These cinnamon-spiced apple rugelach hit all the cozy feels and are made all the sweeter when brushed with honey hot from the oven. I’ve made sure to break down all the steps in great detail, to really walk you through the process. While it can seem daunting with all the steps, these tasty little treats are well worth the effort! You got this.
Let’s bake, friends!
This post is sponsored by Yes! Apples.
Some Materials You’ll Need:
- Stand mixer fitted with the paddle attachment
- Measuring cups/spoons
- Peeler & Box Grater
- Rolling Pin
- Parchment paper
- Plastic Wrap
- 1-2 large baking sheets
- Pastry brush for egg wash + cutter (pizza cutter works too)
What are Rugelach?
These honey apple rugelach came into being because my husband is Jewish in our almost decade of being together I’d never made any Jewish desserts! Terrible partner, I know! So I sought to fix that with making these sweet little treats and so happy I did because YUM.
Rugelach are sweet little cookies, often filled with jam and/or nuts. The dough typically contains cream cheese or sour cream, and is rolled out and up into a crescent-like shape before baking. They originated in Eastern Europe, conceptualized and popular in the jewish communities of Poland, initially made with a yeasted dough.
I love how unique this cookie is! For one, it’s almost hard to call it a cookie with how the dough comes together and feels (can be very flaky). It’s much more reminiscent of pie dough or other pastry. If you’re out searching for rugelach, you might see both “pastry” and “cookie” associated with them for that reason.
Here’s a great article that breaks down rugelach and it’s history even more, if you’re curious!
Making the Dough for these Apple Rugelach
You’ll notice that for the cream cheese and butter it says “softened” instead of cold or room temperature. Typically cookies will call for room temperature ingredients, but since this dough leans a little into the pastry side of things, you still want to maintain some of that cold. This makes your apple rugelach cookies a little flaky (I mean, yes please).
Just leave both out on the counter for about 15 minutes—they’ll soften up a bit, but still be a little cold.
I’d recommend cutting up both into smaller pieces (as noted in the recipe). This will help them cream together much easier/quicker. Also, be sure to scrape down the bottom and sides of your mixing bowl a few times throughout, especially before adding in the flour.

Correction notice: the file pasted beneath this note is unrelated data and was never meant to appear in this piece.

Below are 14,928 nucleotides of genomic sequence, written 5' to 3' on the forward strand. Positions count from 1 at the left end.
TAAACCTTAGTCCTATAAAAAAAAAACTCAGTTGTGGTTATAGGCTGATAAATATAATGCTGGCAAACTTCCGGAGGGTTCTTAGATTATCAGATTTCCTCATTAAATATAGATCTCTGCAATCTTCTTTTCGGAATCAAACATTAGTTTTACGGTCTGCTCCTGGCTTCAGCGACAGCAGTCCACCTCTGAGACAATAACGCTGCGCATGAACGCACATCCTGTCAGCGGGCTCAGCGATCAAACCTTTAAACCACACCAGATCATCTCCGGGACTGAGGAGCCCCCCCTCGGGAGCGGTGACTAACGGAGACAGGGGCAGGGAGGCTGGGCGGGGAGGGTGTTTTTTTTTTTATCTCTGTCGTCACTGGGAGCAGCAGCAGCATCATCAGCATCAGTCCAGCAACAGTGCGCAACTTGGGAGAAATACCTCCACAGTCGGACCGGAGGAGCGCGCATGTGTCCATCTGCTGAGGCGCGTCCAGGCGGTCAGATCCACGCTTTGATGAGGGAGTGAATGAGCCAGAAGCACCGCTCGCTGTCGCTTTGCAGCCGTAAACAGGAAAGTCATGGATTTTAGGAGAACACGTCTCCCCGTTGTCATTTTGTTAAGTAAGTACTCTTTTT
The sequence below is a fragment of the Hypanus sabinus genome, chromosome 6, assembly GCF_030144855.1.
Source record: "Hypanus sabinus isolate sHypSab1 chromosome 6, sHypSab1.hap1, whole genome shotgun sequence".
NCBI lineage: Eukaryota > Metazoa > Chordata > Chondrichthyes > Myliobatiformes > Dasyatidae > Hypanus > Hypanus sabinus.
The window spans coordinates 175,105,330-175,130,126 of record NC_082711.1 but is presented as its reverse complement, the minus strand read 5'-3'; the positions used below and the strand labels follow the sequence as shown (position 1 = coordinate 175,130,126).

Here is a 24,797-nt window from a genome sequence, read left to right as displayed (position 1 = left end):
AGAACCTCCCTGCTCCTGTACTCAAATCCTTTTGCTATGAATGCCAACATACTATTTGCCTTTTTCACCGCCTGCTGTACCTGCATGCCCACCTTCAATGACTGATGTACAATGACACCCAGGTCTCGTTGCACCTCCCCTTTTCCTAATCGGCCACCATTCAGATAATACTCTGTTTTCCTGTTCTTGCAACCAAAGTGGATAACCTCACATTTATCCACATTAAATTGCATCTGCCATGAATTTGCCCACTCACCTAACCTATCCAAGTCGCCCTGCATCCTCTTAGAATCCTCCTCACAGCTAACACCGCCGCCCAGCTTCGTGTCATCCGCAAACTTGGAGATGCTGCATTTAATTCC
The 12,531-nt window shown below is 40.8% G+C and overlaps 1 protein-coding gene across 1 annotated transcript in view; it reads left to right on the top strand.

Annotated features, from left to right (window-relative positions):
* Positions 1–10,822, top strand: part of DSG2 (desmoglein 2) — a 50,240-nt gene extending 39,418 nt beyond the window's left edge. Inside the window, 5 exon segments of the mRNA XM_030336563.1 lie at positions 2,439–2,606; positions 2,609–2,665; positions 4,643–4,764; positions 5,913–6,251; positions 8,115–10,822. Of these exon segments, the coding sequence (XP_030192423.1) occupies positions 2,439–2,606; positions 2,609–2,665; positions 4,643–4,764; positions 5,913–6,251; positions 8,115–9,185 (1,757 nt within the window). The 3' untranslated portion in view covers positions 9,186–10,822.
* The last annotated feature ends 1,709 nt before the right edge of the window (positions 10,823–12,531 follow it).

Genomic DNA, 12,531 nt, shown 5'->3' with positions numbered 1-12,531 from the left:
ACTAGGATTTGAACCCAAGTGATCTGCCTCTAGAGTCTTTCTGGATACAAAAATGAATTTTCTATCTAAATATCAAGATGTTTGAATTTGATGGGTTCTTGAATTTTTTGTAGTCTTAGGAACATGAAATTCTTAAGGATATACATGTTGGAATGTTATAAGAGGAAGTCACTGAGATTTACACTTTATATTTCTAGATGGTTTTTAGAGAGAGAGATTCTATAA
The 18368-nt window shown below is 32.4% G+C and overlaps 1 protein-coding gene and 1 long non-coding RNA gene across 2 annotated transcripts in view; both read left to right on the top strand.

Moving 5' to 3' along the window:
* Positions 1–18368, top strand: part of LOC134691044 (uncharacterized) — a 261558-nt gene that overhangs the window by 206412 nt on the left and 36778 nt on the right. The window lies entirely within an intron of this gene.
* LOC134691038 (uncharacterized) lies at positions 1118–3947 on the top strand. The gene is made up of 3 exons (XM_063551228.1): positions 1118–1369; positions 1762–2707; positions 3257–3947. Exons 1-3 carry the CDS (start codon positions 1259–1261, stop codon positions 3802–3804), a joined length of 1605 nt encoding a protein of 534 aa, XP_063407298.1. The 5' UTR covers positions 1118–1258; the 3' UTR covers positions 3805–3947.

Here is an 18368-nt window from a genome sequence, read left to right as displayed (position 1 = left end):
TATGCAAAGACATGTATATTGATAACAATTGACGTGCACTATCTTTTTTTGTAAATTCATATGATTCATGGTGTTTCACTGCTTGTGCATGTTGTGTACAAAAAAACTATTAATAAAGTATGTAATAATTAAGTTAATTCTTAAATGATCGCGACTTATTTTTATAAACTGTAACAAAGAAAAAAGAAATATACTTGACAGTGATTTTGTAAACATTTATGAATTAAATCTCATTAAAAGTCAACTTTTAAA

Lastly, try not to overwork the dough! Much like a pie, the less you work the dough, the flakier it’ll be. Just make sure there are no streaks of flour.
Assembling Rugelach Cookies
These apple rugelach can seem daunting, but once you read through the instructions, you’ll see it’s fairly straightforward. They can also be a bit messy when you go to roll them up, but that’s totally normal and to be expected with some apple butter and juicy shredded apples.
Do your best to get the dough into a perfect circle (10-12 inches is best, mine was 10) after rolling it out. This is what will you give that classic, signature look—much like a crescent roll or croissant. I turned a 10 inch pie dish upside down and cut around that to get a perfectly even edge!
See the images above to show the assembly process and how it looks. You got this!
Say HELLO to Yes! Apples
So happy to be partnering up with my buddies over at Yes! Apples for these apple rugelach cookies! I used their EverCrisp (honestly my favorite apple variety ever) for these babies. The subtle crunch and sweetness they lend to the bake is divine. I recently used them in my Easy Apple Loaf recipe (with crunch pecans and warm spices)—another one you don’t want to miss!
Learn more about their EverCrisp variety on their website here, friends. You’ll be hooked from that first bite like me, I promise you!
Grab $10 off plus a FREE hat (while supplies last) with your first order using promo code “JOSHISBAKING” at checkout! Head here to find some delicious apples and get baking.
Tag me (@joshisbaking) over on Instagram if you make these tasty honey apple rugelach, friends!